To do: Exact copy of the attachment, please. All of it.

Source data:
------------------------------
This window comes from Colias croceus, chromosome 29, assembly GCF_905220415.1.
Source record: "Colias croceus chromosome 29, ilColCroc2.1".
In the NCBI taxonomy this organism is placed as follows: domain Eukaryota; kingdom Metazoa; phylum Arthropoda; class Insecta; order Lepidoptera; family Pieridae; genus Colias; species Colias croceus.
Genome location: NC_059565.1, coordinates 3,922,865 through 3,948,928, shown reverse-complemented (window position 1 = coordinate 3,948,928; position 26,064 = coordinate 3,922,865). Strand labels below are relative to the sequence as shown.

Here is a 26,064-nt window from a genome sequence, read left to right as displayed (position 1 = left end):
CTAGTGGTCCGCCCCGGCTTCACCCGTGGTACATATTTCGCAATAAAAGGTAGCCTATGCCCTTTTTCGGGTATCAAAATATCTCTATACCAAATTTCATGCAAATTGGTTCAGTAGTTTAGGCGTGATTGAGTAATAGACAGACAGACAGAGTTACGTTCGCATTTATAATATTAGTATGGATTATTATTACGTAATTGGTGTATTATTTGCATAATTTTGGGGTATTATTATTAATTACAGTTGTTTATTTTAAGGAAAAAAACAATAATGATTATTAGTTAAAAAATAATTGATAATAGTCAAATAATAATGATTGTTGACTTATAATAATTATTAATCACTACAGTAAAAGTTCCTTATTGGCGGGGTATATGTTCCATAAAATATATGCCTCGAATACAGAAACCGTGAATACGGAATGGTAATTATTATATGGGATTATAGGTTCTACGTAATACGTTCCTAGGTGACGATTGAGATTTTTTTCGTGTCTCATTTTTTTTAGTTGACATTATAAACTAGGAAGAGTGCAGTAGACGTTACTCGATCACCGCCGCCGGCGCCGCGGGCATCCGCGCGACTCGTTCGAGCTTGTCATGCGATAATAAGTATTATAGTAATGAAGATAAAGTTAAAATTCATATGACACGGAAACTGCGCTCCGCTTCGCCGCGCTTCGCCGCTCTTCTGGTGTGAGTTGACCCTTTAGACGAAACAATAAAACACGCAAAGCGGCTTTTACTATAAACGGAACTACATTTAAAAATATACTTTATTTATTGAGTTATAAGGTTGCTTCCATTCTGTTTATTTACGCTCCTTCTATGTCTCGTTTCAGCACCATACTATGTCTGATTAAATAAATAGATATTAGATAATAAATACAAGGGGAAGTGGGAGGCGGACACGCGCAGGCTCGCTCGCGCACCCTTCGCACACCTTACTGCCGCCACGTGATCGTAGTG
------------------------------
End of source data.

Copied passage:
This window comes from Colias croceus, chromosome 29, assembly GCF_905220415.1.
Source record: "Colias croceus chromosome 29, ilColCroc2.1".
In the NCBI taxonomy this organism is placed as follows: domain Eukaryota; kingdom Metazoa; phylum Arthropoda; class Insecta; order Lepidoptera; family Pieridae; genus Colias; species Colias croceus.
Genome location: NC_059565.1, coordinates 3,922,865 through 3,948,928, shown reverse-complemented (window position 1 = coordinate 3,948,928; position 26,064 = coordinate 3,922,865). Strand labels below are relative to the sequence as shown.

Here is a 26,064-nt window from a genome sequence, read left to right as displayed (position 1 = left end):
CTAGTGGTCCGCCCCGGCTTCACCCGTGGTACATATTTCGCAATAAAAGGTAGCCTATGCCCTTTTTCGGGTATCAAAATATCTCTATACCAAATTTCATGCAAATTGGTTCAGTAGTTTAGGCGTGATTGAGTAATAGACAGACAGACAGAGTTACGTTCGCATTTATAATATTAGTATGGATTATTATTACGTAATTGGTGTATTATTTGCATAATTTTGGGGTATTATTATTAATTACAGTTGTTTATTTTAAGGAAAAAAACAATAATGATTATTAGTTAAAAAATAATTGATAATAGTCAAATAATAATGATTGTTGACTTATAATAATTATTAATCACTACAGTAAAAGTTCCTTATTGGCGGGGTATATGTTCCATAAAATATATGCCTCGAATACAGAAACCGTGAATACGGAATGGTAATTATTATATGGGATTATAGGTTCTACGTAATACGTTCCTAGGTGACGATTGAGATTTTTTTCGTGTCTCATTTTTTTTAGTTGACATTATAAACTAGGAAGAGTGCAGTAGACGTTACTCGATCACCGCCGCCGGCGCCGCGGGCATCCGCGCGACTCGTTCGAGCTTGTCATGCGATAATAAGTATTATAGTAATGAAGATAAAGTTAAAATTCATATGACACGGAAACTGCGCTCCGCTTCGCCGCGCTTCGCCGCTCTTCTGGTGTGAGTTGACCCTTTAGACGAAACAATAAAACACGCAAAGCGGCTTTTACTATAAACGGAACTACATTTAAAAATATACTTTATTTATTGAGTTATAAGGTTGCTTCCATTCTGTTTATTTACGCTCCTTCTATGTCTCGTTTCAGCACCATACTATGTCTGATTAAATAAATAGATATTAGATAATAAATACAAGGGGAAGTGGGAGGCGGACACGCGCAGGCTCGCTCGCGCACCCTTCGCACACCTTACTGCCGCCACGTGATCGTAGTG